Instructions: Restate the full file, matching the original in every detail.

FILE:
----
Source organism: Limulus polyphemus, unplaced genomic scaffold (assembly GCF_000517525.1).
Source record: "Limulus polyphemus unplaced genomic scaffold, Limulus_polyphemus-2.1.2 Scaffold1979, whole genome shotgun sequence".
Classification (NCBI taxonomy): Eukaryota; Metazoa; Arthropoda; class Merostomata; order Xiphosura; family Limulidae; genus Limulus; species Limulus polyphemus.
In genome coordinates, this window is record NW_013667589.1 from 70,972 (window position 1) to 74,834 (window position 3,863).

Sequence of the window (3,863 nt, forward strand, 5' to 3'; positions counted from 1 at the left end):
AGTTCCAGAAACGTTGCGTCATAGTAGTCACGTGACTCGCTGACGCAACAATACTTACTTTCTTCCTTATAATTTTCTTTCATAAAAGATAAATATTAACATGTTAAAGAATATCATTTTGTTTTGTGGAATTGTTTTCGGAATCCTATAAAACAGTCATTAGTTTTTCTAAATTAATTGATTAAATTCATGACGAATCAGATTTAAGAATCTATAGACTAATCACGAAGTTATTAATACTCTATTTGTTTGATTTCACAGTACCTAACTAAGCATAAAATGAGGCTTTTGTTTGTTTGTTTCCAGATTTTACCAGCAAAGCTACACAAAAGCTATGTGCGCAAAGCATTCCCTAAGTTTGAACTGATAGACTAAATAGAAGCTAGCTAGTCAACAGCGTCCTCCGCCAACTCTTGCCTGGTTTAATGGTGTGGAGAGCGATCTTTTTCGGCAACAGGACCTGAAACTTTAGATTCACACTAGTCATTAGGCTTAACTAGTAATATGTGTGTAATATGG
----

Source organism: Limulus polyphemus, unplaced genomic scaffold (assembly GCF_000517525.1).
Source record: "Limulus polyphemus unplaced genomic scaffold, Limulus_polyphemus-2.1.2 Scaffold1979, whole genome shotgun sequence".
Classification (NCBI taxonomy): Eukaryota; Metazoa; Arthropoda; class Merostomata; order Xiphosura; family Limulidae; genus Limulus; species Limulus polyphemus.
In genome coordinates, this window is record NW_013667589.1 from 70,972 (window position 1) to 74,834 (window position 3,863).

Sequence of the window (3,863 nt, forward strand, 5' to 3'; positions counted from 1 at the left end):
AGTTCCAGAAACGTTGCGTCATAGTAGTCACGTGACTCGCTGACGCAACAATACTTACTTTCTTCCTTATAATTTTCTTTCATAAAAGATAAATATTAACATGTTAAAGAATATCATTTTGTTTTGTGGAATTGTTTTCGGAATCCTATAAAACAGTCATTAGTTTTTCTAAATTAATTGATTAAATTCATGACGAATCAGATTTAAGAATCTATAGACTAATCACGAAGTTATTAATACTCTATTTGTTTGATTTCACAGTACCTAACTAAGCATAAAATGAGGCTTTTGTTTGTTTGTTTCCAGATTTTACCAGCAAAGCTACACAAAAGCTATGTGCGCAAAGCATTCCCTAAGTTTGAACTGATAGACTAAATAGAAGCTAGCTAGTCAACAGCGTCCTCCGCCAACTCTTGCCTGGTTTAATGGTGTGGAGAGCGATCTTTTTCGGCAACAGGACCTGAAACTTTAGATTCACACTAGTCATTAGGCTTAACTAGTAATATGTGTGTAATATGG